As I mentioned in my introduction post, I have closely followed CIS (Canadian university) football for some time. Although I do not intend to provide much comment on that sport here, I thought it would be appropriate to give mention this week, heading into the two national semi-final games. Besides, I could argue, outside of curling, CIS football could be the most watched amateur sport in the country (there will be more than 20,000 people at the two games this weekend and they will likely be watched by about 150,000 people on television.
The Uteck Bowl, played annually in the eastern most location of a Bowl game, pits the Laval Rouge et Or against the Acadia Axemen in Ste. Foy, Que.. Laval is the heavy favourite, having defeated Acadian 34-7 earlier in the year. Additionally, the Atlantic league went 1-7 in inter-league competition against the Quebec loop this season.
For those unfamiliar with CIS football, Laval operates off of a unique private-public partnership model. What that means is that the institution does not cover the operating costs of the football program. Instead, the football team is run by a private investor. As a result, Laval is able to spend a great deal more than most other programs in the country. It’s been successful. Laval captured the national championship in 1999, 2003 and 2004 It’s successful off-the-field as well, attracting about 18,000 fans per game.
It’s success has spurred three other football programs ( University of Regina Rams, University de Montreal Carabins and University de Sherbrooke Vert et Or ) and a hockey program ( Lakehead University Thunderwolves) that operate off of a simular model.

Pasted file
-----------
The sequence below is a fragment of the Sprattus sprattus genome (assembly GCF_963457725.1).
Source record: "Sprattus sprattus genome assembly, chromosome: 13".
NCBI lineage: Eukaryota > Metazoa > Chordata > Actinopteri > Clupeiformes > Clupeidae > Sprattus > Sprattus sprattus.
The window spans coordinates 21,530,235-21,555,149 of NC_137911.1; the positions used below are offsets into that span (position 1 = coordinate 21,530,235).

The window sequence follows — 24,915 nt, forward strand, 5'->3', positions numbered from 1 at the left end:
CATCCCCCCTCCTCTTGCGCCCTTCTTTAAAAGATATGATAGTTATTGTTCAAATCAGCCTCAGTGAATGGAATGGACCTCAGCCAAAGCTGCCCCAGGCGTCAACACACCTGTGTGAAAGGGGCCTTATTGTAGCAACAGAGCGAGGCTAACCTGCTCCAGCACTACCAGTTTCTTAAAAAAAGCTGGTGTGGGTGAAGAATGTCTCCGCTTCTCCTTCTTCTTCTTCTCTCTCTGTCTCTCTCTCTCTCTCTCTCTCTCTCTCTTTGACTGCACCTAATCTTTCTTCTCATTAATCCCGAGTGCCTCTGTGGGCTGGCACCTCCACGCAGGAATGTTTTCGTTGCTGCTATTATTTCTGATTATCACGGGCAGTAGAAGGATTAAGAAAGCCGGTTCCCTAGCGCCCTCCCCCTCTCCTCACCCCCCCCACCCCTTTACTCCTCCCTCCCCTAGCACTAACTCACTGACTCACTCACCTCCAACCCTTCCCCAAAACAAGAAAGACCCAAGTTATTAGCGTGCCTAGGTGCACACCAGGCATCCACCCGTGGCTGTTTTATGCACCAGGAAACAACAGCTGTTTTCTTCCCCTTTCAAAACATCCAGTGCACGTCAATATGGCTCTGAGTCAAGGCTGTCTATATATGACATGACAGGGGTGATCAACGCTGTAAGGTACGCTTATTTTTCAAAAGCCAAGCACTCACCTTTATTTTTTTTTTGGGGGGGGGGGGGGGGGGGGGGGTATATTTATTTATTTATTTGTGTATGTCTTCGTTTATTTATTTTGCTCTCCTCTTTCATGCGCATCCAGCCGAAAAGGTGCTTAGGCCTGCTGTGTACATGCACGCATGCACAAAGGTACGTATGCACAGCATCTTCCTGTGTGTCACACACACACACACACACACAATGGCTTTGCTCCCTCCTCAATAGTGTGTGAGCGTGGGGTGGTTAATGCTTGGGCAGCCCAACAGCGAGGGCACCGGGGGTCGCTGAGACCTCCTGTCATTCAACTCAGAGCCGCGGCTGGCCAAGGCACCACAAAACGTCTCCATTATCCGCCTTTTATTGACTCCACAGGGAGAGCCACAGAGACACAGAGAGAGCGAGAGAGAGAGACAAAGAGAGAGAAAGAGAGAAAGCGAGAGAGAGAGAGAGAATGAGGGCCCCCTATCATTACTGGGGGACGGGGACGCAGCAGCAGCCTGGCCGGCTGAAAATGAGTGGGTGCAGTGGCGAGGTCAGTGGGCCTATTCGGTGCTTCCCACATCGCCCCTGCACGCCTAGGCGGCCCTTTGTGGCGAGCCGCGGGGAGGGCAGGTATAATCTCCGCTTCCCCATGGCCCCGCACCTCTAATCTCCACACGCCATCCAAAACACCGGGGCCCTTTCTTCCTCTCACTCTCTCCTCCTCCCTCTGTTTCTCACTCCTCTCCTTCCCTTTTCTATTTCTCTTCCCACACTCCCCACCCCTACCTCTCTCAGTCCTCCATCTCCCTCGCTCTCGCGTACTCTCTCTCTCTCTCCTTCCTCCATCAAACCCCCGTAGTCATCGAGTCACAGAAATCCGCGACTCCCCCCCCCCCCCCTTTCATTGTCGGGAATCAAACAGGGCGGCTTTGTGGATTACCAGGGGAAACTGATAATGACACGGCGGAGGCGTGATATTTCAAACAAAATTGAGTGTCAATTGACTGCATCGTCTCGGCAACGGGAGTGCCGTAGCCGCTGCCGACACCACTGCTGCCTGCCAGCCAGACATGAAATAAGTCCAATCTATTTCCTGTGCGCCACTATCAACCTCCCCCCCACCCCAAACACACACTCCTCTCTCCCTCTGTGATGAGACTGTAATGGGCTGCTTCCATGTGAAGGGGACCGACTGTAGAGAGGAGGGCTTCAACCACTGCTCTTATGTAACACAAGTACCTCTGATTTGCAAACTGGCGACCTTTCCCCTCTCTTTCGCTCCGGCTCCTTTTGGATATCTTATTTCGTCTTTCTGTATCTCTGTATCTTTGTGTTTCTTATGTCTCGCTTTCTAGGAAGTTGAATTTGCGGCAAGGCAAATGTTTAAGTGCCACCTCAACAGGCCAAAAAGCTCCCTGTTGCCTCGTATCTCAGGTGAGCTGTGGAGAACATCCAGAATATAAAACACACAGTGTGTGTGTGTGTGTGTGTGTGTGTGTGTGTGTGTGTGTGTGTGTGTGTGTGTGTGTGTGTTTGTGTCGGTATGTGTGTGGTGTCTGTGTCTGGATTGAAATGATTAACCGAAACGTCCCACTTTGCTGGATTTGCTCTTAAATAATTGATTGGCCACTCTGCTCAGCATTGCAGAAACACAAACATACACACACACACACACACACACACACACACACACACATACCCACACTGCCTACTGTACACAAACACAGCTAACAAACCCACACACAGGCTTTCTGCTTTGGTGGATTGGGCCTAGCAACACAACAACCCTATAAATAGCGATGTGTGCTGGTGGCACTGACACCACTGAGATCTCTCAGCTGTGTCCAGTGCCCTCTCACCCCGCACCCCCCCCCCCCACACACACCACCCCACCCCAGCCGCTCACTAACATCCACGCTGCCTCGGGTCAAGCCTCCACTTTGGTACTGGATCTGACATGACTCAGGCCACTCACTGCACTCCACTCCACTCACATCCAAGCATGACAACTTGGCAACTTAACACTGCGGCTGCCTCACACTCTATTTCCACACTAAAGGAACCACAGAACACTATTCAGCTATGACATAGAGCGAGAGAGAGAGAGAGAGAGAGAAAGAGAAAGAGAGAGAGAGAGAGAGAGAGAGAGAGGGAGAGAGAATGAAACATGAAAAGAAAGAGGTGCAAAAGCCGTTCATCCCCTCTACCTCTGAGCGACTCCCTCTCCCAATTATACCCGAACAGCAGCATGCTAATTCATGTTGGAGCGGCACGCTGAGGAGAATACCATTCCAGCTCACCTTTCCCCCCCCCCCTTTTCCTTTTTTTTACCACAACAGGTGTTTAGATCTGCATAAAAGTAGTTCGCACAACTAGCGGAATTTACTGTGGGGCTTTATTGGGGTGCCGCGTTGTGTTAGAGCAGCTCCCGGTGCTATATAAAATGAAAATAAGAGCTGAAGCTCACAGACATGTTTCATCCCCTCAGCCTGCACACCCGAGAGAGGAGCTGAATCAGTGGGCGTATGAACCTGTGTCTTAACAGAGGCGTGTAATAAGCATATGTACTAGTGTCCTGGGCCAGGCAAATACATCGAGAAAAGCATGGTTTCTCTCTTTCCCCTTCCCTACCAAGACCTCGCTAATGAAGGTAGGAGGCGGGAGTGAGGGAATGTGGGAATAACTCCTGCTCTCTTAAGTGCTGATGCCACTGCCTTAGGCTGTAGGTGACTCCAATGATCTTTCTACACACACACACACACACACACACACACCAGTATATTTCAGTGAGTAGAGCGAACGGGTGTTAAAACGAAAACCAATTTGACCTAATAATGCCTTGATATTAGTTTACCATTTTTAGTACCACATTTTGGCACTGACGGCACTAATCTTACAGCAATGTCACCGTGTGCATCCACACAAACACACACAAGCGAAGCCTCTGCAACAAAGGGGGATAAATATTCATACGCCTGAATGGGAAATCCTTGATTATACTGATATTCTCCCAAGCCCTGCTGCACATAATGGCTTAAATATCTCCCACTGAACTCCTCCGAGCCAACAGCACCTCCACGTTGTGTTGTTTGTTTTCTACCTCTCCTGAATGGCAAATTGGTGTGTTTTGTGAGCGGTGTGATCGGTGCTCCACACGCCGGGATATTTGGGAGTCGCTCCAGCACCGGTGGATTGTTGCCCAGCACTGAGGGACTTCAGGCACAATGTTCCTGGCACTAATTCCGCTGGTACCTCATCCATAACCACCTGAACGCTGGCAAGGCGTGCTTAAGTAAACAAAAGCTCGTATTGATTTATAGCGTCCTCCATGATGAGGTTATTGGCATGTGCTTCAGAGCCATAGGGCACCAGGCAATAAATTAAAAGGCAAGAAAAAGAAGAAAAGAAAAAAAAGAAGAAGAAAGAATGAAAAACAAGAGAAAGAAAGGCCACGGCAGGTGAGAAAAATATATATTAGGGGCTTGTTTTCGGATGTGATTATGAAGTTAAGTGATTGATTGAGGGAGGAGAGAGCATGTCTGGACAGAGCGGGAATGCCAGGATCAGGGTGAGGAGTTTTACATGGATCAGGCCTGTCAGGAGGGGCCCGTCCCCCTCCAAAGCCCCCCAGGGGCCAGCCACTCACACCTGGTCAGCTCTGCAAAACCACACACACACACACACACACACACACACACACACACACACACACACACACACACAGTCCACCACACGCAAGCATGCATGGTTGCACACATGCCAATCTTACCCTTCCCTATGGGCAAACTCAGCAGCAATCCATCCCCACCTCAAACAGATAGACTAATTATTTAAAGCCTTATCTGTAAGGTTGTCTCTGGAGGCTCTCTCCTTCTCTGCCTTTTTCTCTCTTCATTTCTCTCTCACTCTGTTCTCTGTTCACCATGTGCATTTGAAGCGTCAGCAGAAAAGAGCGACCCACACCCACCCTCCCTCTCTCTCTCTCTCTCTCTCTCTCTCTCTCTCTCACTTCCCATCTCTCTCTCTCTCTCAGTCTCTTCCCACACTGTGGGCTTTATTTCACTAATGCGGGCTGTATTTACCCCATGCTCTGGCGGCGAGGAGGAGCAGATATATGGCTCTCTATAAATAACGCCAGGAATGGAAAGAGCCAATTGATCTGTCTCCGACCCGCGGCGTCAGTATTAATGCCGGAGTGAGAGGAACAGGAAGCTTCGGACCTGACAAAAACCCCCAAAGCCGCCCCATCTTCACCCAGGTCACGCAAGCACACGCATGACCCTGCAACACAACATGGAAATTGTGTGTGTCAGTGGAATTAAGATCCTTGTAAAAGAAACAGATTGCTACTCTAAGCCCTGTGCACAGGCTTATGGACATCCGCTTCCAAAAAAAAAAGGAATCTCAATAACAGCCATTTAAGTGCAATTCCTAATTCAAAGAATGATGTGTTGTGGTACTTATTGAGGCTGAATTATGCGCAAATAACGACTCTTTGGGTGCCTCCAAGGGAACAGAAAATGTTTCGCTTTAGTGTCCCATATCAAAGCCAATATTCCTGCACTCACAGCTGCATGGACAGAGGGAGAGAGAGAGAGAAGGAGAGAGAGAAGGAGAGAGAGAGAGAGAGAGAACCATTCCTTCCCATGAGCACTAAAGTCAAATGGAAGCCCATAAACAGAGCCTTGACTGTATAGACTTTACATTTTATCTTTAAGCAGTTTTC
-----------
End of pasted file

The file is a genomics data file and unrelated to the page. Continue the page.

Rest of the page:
It isn’t without controversy. There are many people who feel that programs in the hands of private investors are more likely to circumvent CIS rules, particularly as they relate to academic requirements. However, there are others who point out that the model allows schools who otherwise wouldn’t be able to afford certain sports the opportunity to participate in those sports. It also, supporters say, generates revenue, which can be used to help smaller profile sports at the institution.
It’s an intriguing debate with wide-reaching ramifications.
Throughout the last decade, Saskatchewan has consistently been a contender for the national championship. The Huskies play host to the Vanier Cup this year in Saskatoon, so the pressure is on to ensure that their is a home team in the big game.
The biggest question with Ottawa has to do with the league it plays in. Prior to last year’s win by Wilfrid Laurier, it had been 11 years since an OUA team had captured the Vanier Cup. Actually, Ontario is 3-10 in its last 13 playoff games against out-of-province competition. The likely reason for the poor record is that Ontario has traditionally offered less scholarship money to its athletes and has recruited fewer players with junior football experience (who are therefore older).
There is a school of thought that suggests that WLU’s win in ‘05 was a one-off thing and that Ontario is still far behind the rest of the country. Many people are unwilling to consider Ottawa on the same level as the nation’s other top ranked programs until they beat a team from outside the province.
Both games go Saturday. For more information than you will ever need go here